Brazilian Real Advances to One-Week High as Banks Cut Dollar Funding Costs
The real advanced to the strongest in a week after the Federal Reserve cut the cost of emergency dollar funding for European banks as part of a globally coordinated response to alleviate a dollar shortage.
The real rose 1.9 percent to 1.8105 per dollar at 4:43 p.m. Sao Paulo time, from 1.8454 yesterday. It reached as high as 1.7950 earlier, the strongest since Nov. 21. The gain trimmed the real’s decline this month to 5.3 percent.
The premium banks pay to borrow dollars overnight from central banks will fall by half a percentage point to 50 basis points, the Fed said today in a statement in Washington. Yields on Brazil’s interest-rate futures contracts fell on speculation policy makers in the South American country will accelerate cuts to borrowing costs today to join the global effort to provide monetary stimulus.
“They gave the markets a relief,” said Hideaki Iha, a currency trader at Fair Corretora de Cambio e Valores.
The Fed coordinated the cut to dollar funding costs with the European Central Bank as well as the Bank of Canada, Bank of England, Bank of Japan, and Swiss National Bank. Earlier today, China reduced the amount of cash that banks must set aside as reserves for the first time since 2008 to spur growth.
Yields on Brazil’s interest-rate futures contract due in January 2013 fell five basis points, or 0.05 percentage point, to 9.63 percent.
Traders are wagering the central bank will reduce the benchmark rate by at least 50 basis points to 11 percent at its monetary policy meeting today, followed by about another 100 basis points of cuts by April, futures show. Policy makers have cut the rate by 100 basis points since August.
“Some people are betting on a 75-basis-point cut today because of the coordinated central bank move,” said Ronaldo Patah, who manages 72 billion reais as head of fixed-income debt at Sao Paulo-based Itau Asset Management. “People are betting that the central banks might know something they don’t know.”
Patah forecasts a half-percentage point cut today.
The real gained earlier after China, Brazil’s biggest trading partner, announced the 50 basis point reduction to the reserve requirement ratio effective Dec. 5. China’s action supported the real as investors speculated the move will boost demand for Brazilian commodities, said Reginaldo Galhardo, head of currency trading at Treviso Corretora de Cambio in Sao Paulo.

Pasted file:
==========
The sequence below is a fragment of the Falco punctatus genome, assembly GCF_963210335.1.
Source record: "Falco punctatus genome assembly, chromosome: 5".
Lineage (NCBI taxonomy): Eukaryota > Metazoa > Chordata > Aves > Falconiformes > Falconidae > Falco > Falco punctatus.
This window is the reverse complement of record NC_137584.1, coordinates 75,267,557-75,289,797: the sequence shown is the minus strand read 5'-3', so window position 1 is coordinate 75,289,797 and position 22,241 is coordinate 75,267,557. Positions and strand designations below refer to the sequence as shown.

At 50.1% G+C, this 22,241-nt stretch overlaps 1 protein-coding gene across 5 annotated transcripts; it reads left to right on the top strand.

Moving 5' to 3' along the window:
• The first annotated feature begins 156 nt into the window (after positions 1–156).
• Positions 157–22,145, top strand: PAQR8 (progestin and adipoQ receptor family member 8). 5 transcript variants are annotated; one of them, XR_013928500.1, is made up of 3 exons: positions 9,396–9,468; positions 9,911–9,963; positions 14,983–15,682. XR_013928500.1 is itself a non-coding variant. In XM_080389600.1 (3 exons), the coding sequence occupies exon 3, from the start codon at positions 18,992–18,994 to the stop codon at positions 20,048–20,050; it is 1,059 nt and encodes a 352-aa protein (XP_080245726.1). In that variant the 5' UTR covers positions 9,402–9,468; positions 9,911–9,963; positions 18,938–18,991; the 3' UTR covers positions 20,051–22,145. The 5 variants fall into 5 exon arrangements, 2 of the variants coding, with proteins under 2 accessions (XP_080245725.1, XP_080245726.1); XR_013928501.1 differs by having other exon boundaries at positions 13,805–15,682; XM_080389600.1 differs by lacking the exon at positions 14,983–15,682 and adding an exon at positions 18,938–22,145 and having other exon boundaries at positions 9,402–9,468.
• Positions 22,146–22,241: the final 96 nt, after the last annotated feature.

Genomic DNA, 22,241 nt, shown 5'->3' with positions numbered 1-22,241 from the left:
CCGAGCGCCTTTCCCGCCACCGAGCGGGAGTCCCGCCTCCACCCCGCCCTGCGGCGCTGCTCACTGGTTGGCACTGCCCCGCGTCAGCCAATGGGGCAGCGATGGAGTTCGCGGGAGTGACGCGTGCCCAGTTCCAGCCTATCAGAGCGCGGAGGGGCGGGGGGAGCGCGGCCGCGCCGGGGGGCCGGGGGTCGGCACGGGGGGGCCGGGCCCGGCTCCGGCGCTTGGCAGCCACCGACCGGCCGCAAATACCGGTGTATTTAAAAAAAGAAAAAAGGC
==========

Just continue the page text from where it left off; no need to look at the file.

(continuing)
“China is acting because of the fall in industrial activity,” Galhardo said in a telephone interview. “This means that China will continue buying commodities from Brazil.”
China overtook the U.S. in 2009 as Brazil’s largest trading partner, buying everything from iron ore to soybeans. Commodity exports made up 11 percent of Brazil’s gross domestic product in 2010, according to the national statistics agency.
Commodity prices, as measured by the Standard & Poor’s GSCI Spot Index, rose for a third day, gaining 0.9 percent.
Brazil will force public entities and state companies to shift 57.6 billion reais ($32 billion) in bonds they hold linked to the overnight rate into other types of public bonds, Paulo Valle, Treasury under secretary, said.
The move seeks to help the Treasury improve Brazil’s debt profile by increasing investments in inflation-linked and fixed- rate bonds, Valle said to reporters in Brasilia.
The funds, known as “extra-market funds,” may now be deposited in the Caixa Economica Federal, ending the monopoly on such funds formerly held by Banco do Brasil SA. State-controlled oil company Petroleo Brasileiro SA is not affected by the new rules, Valle said.
“It can be another source of demand for” Brazil’s zero- coupon and fixed-rate bonds, said Mauricio Junqueira, who helps oversee about $300 million at Squanto Investimentos in Sao Paulo.
Brazil’s new inflation calculation may reduce increases in the benchmark IPCA index by more than the 0.3 percentage point expected by most analysts, Valor Economico reported today.
IPCA inflation would have been as much as 0.59 percentage point lower over the past three years under the new calculation, according to estimates by the Finance Ministry, the Sao Paulo- based newspaper said. The ministry estimates were based on the IPCA in the 12 months through October in 2011, 2010 and 2009, according to Valor.
Brazil’s statistics bureau, known as IBGE, announced Nov. 28 the new composition of items it will use to estimate the IPCA benchmark inflation index, starting in January. The IBGE reviews the weighting of products and services on the inflation index every five years based on a family consumption survey, according to Eulina Nunes, coordinator of the IPCA index at IBGE.
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